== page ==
The Lure of the Sack
First published in AustrAlien Absurdities, 2002.
“Village Football last no longer than an hour, to minimise any risk of permanent damage, but the true duration depends more on how quickly the warring forces can exterminate their respective opponent.” He spotted my look of concern and added, “Mind you, in this war, the mayhem is controlled. No man may be liberated unless he is in possession of the sack, and this rule is strictly enforced by the spectators. ‘Possession’ is defined as that period of time two seconds before the sack is caught by the player, until two seconds after the player has relinquished his hold of the sack. It’s a very important distinction: just last year, one match saw fifteen players in possession of the sack at the same time, resulting in one of the bloodiest battles in history: surprising, since each ‘team’ consists of no more than seven players. Just last week Brereton Hammock, through an unusual application of Probability Theory, Temporal Physicks, and some clever passing by his opponents, was deemed to be in possession of two sacks at the same time, warranting a rather swifter-than-usual extraction by several of the enemy.” He chuckled at the image. I knew that chuckle meant that Mr. Hammock was probably no longer with us, and he was certainly no longer an active participant in this bloody game. “The best play I ever saw was when Hugger Dan pretended to throw the sack, then pounded his opponent, claiming that he was technically in possession for at least two seconds. He got away with it too,” Horlyck mused. “Hit him for a full five minutes, and only avoided a penalty because somewhere along the line he’d crammed the sack so far down the poor bugger’s throat they had to cut his head off to continue the game!”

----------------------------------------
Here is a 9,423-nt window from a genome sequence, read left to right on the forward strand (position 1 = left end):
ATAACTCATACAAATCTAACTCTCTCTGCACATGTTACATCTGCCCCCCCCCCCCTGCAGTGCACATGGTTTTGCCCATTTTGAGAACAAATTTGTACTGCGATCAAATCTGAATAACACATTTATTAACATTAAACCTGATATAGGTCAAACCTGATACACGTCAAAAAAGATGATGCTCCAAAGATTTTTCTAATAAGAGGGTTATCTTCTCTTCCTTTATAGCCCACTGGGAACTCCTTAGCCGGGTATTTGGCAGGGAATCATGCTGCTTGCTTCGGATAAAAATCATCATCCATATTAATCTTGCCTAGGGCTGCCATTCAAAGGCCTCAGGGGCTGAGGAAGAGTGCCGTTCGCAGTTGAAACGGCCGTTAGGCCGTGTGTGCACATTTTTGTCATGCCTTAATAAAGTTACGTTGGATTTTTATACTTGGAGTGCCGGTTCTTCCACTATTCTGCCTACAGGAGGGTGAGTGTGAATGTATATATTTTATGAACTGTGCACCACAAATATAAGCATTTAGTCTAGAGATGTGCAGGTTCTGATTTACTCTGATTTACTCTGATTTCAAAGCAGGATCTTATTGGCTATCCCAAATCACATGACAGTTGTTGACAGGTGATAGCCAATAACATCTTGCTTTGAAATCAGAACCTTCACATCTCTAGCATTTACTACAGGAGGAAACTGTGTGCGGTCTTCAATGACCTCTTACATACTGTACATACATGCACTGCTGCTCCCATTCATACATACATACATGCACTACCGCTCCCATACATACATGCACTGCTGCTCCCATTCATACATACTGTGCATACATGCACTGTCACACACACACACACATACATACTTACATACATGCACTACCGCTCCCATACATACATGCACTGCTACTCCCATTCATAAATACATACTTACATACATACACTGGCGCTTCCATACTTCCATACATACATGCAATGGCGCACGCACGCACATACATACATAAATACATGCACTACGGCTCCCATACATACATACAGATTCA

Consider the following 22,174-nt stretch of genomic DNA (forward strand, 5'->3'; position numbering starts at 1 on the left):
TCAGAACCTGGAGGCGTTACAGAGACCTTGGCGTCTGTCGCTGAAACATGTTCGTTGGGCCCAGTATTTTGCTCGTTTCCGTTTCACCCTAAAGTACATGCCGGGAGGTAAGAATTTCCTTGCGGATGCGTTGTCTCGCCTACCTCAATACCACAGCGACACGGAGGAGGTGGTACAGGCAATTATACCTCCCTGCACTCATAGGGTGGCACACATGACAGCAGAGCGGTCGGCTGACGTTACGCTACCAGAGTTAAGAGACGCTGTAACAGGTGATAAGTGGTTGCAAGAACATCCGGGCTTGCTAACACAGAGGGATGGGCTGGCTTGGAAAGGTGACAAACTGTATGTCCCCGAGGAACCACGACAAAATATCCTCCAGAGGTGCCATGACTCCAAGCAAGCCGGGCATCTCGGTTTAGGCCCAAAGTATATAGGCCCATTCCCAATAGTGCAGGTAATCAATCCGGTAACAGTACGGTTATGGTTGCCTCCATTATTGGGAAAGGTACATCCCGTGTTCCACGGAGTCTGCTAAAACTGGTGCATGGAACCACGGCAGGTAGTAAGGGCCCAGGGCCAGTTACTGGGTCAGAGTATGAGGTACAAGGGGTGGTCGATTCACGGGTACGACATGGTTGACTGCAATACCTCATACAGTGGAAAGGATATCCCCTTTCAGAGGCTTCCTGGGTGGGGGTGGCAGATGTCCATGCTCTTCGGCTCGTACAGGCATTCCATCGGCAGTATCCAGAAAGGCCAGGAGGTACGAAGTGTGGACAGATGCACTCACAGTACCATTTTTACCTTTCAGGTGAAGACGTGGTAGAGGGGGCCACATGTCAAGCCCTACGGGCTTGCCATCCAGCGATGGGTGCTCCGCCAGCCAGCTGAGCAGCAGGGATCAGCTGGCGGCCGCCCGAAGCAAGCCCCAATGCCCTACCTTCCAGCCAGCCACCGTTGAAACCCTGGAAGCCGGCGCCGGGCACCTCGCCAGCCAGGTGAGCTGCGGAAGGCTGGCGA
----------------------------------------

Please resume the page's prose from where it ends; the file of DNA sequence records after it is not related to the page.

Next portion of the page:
“You mean…he was dead?”
“After they cut his head off? I’d hope so.”